In many ways the fear of the pain became bigger than the pain itself, and as much as I continued living my life as I had, the shadow of that pain followed me and the next several years of my life were spent in constant conversation with my pain, attempting to fend off it’s advances. My neck never spasmed again after that first time but I spent many days in bed, my neck stiff and immovable, forced to rest for fear of it becoming worse.
I recently re-read a journal entry I wrote a couple of years ago on one such day. In it I wrote “I wish to know myself as intimately as my pain does”. Pain had become my barometer for what I could handle. It stopped me before I went too far, it pulled me back if I had been pushing myself too long, it forced me to rest. Unlike what I believed when I was a child, I was not the one who predicted, understood or controlled my pain, it predicted, understood and controlled me.
My beliefs around pain controlled my life.
The pain was real, but the stories were not. I can have fun without getting hurt, I can live a life uncontrolled by pain but to do that I had to face it. Not only face it but embrace it in every way. I had spent so much time resentful of the pain, trying desperately to push it away, and it only made things worse. I was ashamed of myself for not being stronger, embarrassed of what I saw as a character flaw, instead of merely incidental. When I look back at those events now, I don’t see my weakness but my strength. I am amazed by how I was able to make the best of those situations. I wasn’t weak, I was strong and brave. When I fell off the stage I got back up and kept going, when I injured my back during gymnastics camp I still went back every day doing modified versions of every exercise, when I had the flu during the holiday show I rested curled up in a ball in the dressing room whenever I wasn’t needed onstage, but when I was called I pulled it together and made it through each number so that my grandparents (who had flown in from out of town) were able to see me perform. Pain had not actually controlled my life, it was just a part of my life, a part I had tried desperately to avoid for fear of seeming weak for not being able face it. Except, I had faced it and come out the other end repeatedly. For all my avoidance and self blame and resistance, I had faced pain and it had not proved me to be weak, it had shown that I was strong.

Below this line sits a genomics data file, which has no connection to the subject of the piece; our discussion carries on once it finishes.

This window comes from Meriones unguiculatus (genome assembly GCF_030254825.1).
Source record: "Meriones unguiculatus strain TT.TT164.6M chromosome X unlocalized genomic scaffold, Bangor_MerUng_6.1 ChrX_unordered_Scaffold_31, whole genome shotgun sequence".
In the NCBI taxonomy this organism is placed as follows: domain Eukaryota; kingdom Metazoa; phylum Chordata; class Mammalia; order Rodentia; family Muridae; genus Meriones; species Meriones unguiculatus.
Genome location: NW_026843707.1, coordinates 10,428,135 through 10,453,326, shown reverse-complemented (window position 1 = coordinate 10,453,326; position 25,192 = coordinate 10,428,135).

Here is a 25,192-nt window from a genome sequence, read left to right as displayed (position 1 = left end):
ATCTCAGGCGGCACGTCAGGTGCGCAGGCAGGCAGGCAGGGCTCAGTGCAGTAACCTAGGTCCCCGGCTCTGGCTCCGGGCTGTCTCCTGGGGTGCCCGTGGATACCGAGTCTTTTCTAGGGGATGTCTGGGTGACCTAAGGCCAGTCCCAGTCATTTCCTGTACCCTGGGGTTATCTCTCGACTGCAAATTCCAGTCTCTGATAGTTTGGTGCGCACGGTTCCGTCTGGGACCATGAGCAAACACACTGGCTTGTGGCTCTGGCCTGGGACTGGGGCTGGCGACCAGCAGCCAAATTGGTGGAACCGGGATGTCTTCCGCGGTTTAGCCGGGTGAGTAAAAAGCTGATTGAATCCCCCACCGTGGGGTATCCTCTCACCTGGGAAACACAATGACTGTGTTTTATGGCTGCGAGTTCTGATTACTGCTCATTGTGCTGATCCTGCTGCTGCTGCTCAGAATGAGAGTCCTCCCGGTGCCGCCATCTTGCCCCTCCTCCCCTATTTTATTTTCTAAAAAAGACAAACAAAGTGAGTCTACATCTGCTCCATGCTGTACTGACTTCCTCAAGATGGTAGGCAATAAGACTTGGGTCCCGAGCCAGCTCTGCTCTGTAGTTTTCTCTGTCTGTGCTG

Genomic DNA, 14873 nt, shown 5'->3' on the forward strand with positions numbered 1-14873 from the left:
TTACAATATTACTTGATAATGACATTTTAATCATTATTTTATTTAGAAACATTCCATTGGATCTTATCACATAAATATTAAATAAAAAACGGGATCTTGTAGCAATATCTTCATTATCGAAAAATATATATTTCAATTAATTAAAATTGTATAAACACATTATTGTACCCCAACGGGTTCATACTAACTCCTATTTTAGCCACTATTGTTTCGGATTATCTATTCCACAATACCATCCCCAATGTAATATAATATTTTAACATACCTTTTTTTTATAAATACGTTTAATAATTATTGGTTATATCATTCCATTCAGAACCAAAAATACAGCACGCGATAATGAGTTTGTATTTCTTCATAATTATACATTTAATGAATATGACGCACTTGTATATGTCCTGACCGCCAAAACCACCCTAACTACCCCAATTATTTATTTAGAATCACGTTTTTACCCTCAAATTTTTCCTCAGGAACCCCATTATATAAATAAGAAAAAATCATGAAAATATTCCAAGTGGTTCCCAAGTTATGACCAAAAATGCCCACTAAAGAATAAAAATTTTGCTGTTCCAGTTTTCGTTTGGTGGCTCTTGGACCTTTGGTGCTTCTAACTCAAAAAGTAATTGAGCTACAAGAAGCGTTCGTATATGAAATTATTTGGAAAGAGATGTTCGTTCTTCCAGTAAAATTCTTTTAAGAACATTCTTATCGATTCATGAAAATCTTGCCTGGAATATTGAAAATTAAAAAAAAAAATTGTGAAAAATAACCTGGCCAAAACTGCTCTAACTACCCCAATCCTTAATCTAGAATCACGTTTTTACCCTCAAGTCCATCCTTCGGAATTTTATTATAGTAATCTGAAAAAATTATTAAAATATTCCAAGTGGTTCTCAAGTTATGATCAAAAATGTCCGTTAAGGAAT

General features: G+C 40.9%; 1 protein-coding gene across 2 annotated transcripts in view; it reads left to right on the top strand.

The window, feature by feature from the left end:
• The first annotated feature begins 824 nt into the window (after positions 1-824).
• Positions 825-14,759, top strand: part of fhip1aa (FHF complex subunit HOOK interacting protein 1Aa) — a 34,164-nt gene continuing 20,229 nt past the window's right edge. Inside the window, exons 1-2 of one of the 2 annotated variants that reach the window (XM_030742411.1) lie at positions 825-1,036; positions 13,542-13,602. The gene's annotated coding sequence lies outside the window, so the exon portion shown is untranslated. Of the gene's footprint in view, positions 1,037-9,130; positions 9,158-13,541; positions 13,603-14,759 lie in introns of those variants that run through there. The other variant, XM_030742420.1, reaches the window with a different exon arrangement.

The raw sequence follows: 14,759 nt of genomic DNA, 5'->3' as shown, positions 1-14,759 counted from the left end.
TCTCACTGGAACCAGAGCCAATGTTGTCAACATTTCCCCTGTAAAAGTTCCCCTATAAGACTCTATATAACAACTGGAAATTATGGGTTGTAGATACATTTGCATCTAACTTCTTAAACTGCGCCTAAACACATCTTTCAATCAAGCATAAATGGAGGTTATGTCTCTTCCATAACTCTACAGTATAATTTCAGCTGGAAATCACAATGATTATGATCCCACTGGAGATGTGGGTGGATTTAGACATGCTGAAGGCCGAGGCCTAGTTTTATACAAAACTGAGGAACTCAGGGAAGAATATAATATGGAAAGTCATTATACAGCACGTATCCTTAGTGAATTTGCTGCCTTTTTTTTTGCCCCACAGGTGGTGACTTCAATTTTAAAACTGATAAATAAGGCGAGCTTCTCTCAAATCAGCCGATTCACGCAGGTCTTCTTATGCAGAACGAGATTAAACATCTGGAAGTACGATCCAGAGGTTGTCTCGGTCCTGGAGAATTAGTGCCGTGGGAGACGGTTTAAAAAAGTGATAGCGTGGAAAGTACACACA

When my mom was in the hospital, she was in pain pretty much all the time. She never described it as pain to her nurses, she used terms like “tight” and “uncomfortable”, but still it was present most of the time every day for months. Not just physical pain but emotional pain too. Through all the pain my mom was resilient and brave in the face of unimaginable circumstances. Even still, one day in a particularly hard moment she told me that she was afraid we would think she was a fraud because she had always believed in things like being able to “heal yourself” and meditation and “breathing through the pain”, but she hadn’t been able to do that. From the inside she felt like she was fighting a battle with pain she couldn’t win, and in that moment needed help seeing her strength. I responded right away "Don’t think that for one second when you are in the middle of pain you have to do anything but experience it, however you need to. It can be all consuming, but in the moments of grace you have been kind and encouraging and hopeful and playing with babies and having birthdays and living your life, so you have been doing exactly what you said".
She started to cry saying "How did you get so smart" I laughed and as a not-too subtle compliment to her I said, "I've been paying attention".
I feel like wisdom has a way of floating back and forth between people depending on who needs it. In that moment she needed to hear those words from me, even if she was the only reason I knew what to say at all.
I can’t overcome pain, no one can, I can’t control it or will it away or find some secret key to becoming its master, but I can accept it. Instead of trying to avoid pain I can embrace it as a part of life and stop letting it have so much power over how I feel about myself.
The other day I woke up stiff with a familiar twinge in my neck. I put on some muscle relaxing cream, I drank lots of water, tried to relax, and I kept going about my day. I had to clean the apartment I was staying in, thanks to a generous friend, before I left Halifax the next day on a five-hour bus ride to PEI (a not-so fun activity to do with a painful neck). I spoke with a friend on the phone and expressed that I was slightly nervous, but I was just going to start cleaning anyway, gently and a little at a time. So, I swept, and I dusted, and I washed the dishes and I cleaned the bathroom and did the laundry and made the bed and a few hours later the same friend checked in to see how I was doing. Much to my surprise I realized that pain had left as easily as it came, and my neck felt almost 100 percent better. I also I realized that even if it hadn’t started feeling better, I probably would have kept cleaning anyway, or I would have stopped and rested, either way it wasn’t a big deal.